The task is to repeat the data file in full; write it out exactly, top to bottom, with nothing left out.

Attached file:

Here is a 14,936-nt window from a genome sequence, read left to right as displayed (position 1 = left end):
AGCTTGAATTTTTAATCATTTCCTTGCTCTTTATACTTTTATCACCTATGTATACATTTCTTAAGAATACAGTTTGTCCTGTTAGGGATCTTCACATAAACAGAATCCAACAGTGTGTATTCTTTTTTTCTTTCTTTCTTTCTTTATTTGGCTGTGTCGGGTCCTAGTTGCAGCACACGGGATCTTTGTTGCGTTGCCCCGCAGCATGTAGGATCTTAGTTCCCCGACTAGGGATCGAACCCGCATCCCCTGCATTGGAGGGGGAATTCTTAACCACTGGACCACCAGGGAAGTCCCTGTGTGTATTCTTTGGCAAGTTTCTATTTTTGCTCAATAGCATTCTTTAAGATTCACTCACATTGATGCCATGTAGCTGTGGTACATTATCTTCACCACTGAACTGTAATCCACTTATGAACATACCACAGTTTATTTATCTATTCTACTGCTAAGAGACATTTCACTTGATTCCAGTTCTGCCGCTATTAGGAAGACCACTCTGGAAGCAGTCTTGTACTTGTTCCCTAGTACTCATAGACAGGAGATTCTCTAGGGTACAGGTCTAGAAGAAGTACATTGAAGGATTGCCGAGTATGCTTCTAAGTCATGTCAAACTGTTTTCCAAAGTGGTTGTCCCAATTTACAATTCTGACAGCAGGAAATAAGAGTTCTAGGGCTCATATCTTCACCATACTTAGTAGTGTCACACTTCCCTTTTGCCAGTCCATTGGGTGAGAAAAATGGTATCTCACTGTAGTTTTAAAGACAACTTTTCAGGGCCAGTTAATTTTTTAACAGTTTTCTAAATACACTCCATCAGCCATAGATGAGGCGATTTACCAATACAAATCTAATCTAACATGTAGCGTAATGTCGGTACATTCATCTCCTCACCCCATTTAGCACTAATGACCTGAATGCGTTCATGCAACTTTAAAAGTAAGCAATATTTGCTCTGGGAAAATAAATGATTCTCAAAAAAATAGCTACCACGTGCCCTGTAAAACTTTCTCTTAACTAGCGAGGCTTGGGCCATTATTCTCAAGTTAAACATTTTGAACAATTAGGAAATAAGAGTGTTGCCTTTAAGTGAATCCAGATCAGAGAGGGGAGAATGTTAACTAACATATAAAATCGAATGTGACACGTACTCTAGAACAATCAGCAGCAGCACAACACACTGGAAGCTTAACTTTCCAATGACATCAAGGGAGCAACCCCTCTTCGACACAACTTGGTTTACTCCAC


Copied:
Here is a 14,936-nt window from a genome sequence, read left to right as displayed (position 1 = left end):
AGCTTGAATTTTTAATCATTTCCTTGCTCTTTATACTTTTATCACCTATGTATACATTTCTTAAGAATACAGTTTGTCCTGTTAGGGATCTTCACATAAACAGAATCCAACAGTGTGTATTCTTTTTTTCTTTCTTTCTTTCTTTATTTGGCTGTGTCGGGTCCTAGTTGCAGCACACGGGATCTTTGTTGCGTTGCCCCGCAGCATGTAGGATCTTAGTTCCCCGACTAGGGATCGAACCCGCATCCCCTGCATTGGAGGGGGAATTCTTAACCACTGGACCACCAGGGAAGTCCCTGTGTGTATTCTTTGGCAAGTTTCTATTTTTGCTCAATAGCATTCTTTAAGATTCACTCACATTGATGCCATGTAGCTGTGGTACATTATCTTCACCACTGAACTGTAATCCACTTATGAACATACCACAGTTTATTTATCTATTCTACTGCTAAGAGACATTTCACTTGATTCCAGTTCTGCCGCTATTAGGAAGACCACTCTGGAAGCAGTCTTGTACTTGTTCCCTAGTACTCATAGACAGGAGATTCTCTAGGGTACAGGTCTAGAAGAAGTACATTGAAGGATTGCCGAGTATGCTTCTAAGTCATGTCAAACTGTTTTCCAAAGTGGTTGTCCCAATTTACAATTCTGACAGCAGGAAATAAGAGTTCTAGGGCTCATATCTTCACCATACTTAGTAGTGTCACACTTCCCTTTTGCCAGTCCATTGGGTGAGAAAAATGGTATCTCACTGTAGTTTTAAAGACAACTTTTCAGGGCCAGTTAATTTTTTAACAGTTTTCTAAATACACTCCATCAGCCATAGATGAGGCGATTTACCAATACAAATCTAATCTAACATGTAGCGTAATGTCGGTACATTCATCTCCTCACCCCATTTAGCACTAATGACCTGAATGCGTTCATGCAACTTTAAAAGTAAGCAATATTTGCTCTGGGAAAATAAATGATTCTCAAAAAAATAGCTACCACGTGCCCTGTAAAACTTTCTCTTAACTAGCGAGGCTTGGGCCATTATTCTCAAGTTAAACATTTTGAACAATTAGGAAATAAGAGTGTTGCCTTTAAGTGAATCCAGATCAGAGAGGGGAGAATGTTAACTAACATATAAAATCGAATGTGACACGTACTCTAGAACAATCAGCAGCAGCACAACACACTGGAAGCTTAACTTTCCAATGACATCAAGGGAGCAACCCCTCTTCGACACAACTTGGTTTACTCCAC